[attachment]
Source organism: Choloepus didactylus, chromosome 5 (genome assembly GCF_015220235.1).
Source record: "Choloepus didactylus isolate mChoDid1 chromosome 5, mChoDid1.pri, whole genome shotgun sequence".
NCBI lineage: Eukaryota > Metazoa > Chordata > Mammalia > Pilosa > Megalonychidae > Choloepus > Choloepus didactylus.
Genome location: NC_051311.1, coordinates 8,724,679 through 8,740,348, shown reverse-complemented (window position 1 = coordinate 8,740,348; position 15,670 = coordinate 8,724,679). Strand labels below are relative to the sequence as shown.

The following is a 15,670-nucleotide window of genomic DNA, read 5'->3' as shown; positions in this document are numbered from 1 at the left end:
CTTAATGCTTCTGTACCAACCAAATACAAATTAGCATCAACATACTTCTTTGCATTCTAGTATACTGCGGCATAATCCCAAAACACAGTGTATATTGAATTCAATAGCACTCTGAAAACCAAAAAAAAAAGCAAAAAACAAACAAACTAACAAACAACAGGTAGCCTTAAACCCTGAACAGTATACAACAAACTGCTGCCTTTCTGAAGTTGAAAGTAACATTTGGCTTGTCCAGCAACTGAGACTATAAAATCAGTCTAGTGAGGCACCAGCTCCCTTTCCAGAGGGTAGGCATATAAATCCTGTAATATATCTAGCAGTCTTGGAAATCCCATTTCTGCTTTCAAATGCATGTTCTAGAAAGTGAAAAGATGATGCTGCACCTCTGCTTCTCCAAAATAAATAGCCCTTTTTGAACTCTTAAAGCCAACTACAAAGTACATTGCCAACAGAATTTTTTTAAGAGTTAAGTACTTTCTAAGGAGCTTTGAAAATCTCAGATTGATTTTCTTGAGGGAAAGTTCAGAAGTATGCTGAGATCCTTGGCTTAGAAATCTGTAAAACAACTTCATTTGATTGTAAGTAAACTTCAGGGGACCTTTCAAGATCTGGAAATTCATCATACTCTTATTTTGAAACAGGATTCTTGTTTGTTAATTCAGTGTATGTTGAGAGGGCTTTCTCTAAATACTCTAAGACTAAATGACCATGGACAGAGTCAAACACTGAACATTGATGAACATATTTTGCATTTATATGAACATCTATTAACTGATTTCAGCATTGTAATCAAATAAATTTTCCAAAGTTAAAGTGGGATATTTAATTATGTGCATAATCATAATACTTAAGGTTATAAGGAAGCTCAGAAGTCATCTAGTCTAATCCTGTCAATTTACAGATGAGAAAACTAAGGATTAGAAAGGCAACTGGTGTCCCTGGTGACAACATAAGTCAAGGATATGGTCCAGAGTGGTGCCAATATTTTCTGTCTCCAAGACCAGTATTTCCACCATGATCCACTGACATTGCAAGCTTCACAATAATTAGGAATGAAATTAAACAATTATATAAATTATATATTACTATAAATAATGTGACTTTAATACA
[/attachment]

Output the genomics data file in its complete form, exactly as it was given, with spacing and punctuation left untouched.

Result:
Source organism: Choloepus didactylus, chromosome 5 (genome assembly GCF_015220235.1).
Source record: "Choloepus didactylus isolate mChoDid1 chromosome 5, mChoDid1.pri, whole genome shotgun sequence".
NCBI lineage: Eukaryota > Metazoa > Chordata > Mammalia > Pilosa > Megalonychidae > Choloepus > Choloepus didactylus.
Genome location: NC_051311.1, coordinates 8,724,679 through 8,740,348, shown reverse-complemented (window position 1 = coordinate 8,740,348; position 15,670 = coordinate 8,724,679). Strand labels below are relative to the sequence as shown.

The following is a 15,670-nucleotide window of genomic DNA, read 5'->3' as shown; positions in this document are numbered from 1 at the left end:
CTTAATGCTTCTGTACCAACCAAATACAAATTAGCATCAACATACTTCTTTGCATTCTAGTATACTGCGGCATAATCCCAAAACACAGTGTATATTGAATTCAATAGCACTCTGAAAACCAAAAAAAAAAGCAAAAAACAAACAAACTAACAAACAACAGGTAGCCTTAAACCCTGAACAGTATACAACAAACTGCTGCCTTTCTGAAGTTGAAAGTAACATTTGGCTTGTCCAGCAACTGAGACTATAAAATCAGTCTAGTGAGGCACCAGCTCCCTTTCCAGAGGGTAGGCATATAAATCCTGTAATATATCTAGCAGTCTTGGAAATCCCATTTCTGCTTTCAAATGCATGTTCTAGAAAGTGAAAAGATGATGCTGCACCTCTGCTTCTCCAAAATAAATAGCCCTTTTTGAACTCTTAAAGCCAACTACAAAGTACATTGCCAACAGAATTTTTTTAAGAGTTAAGTACTTTCTAAGGAGCTTTGAAAATCTCAGATTGATTTTCTTGAGGGAAAGTTCAGAAGTATGCTGAGATCCTTGGCTTAGAAATCTGTAAAACAACTTCATTTGATTGTAAGTAAACTTCAGGGGACCTTTCAAGATCTGGAAATTCATCATACTCTTATTTTGAAACAGGATTCTTGTTTGTTAATTCAGTGTATGTTGAGAGGGCTTTCTCTAAATACTCTAAGACTAAATGACCATGGACAGAGTCAAACACTGAACATTGATGAACATATTTTGCATTTATATGAACATCTATTAACTGATTTCAGCATTGTAATCAAATAAATTTTCCAAAGTTAAAGTGGGATATTTAATTATGTGCATAATCATAATACTTAAGGTTATAAGGAAGCTCAGAAGTCATCTAGTCTAATCCTGTCAATTTACAGATGAGAAAACTAAGGATTAGAAAGGCAACTGGTGTCCCTGGTGACAACATAAGTCAAGGATATGGTCCAGAGTGGTGCCAATATTTTCTGTCTCCAAGACCAGTATTTCCACCATGATCCACTGACATTGCAAGCTTCACAATAATTAGGAATGAAATTAAACAATTATATAAATTATATATTACTATAAATAATGTGACTTTAATACA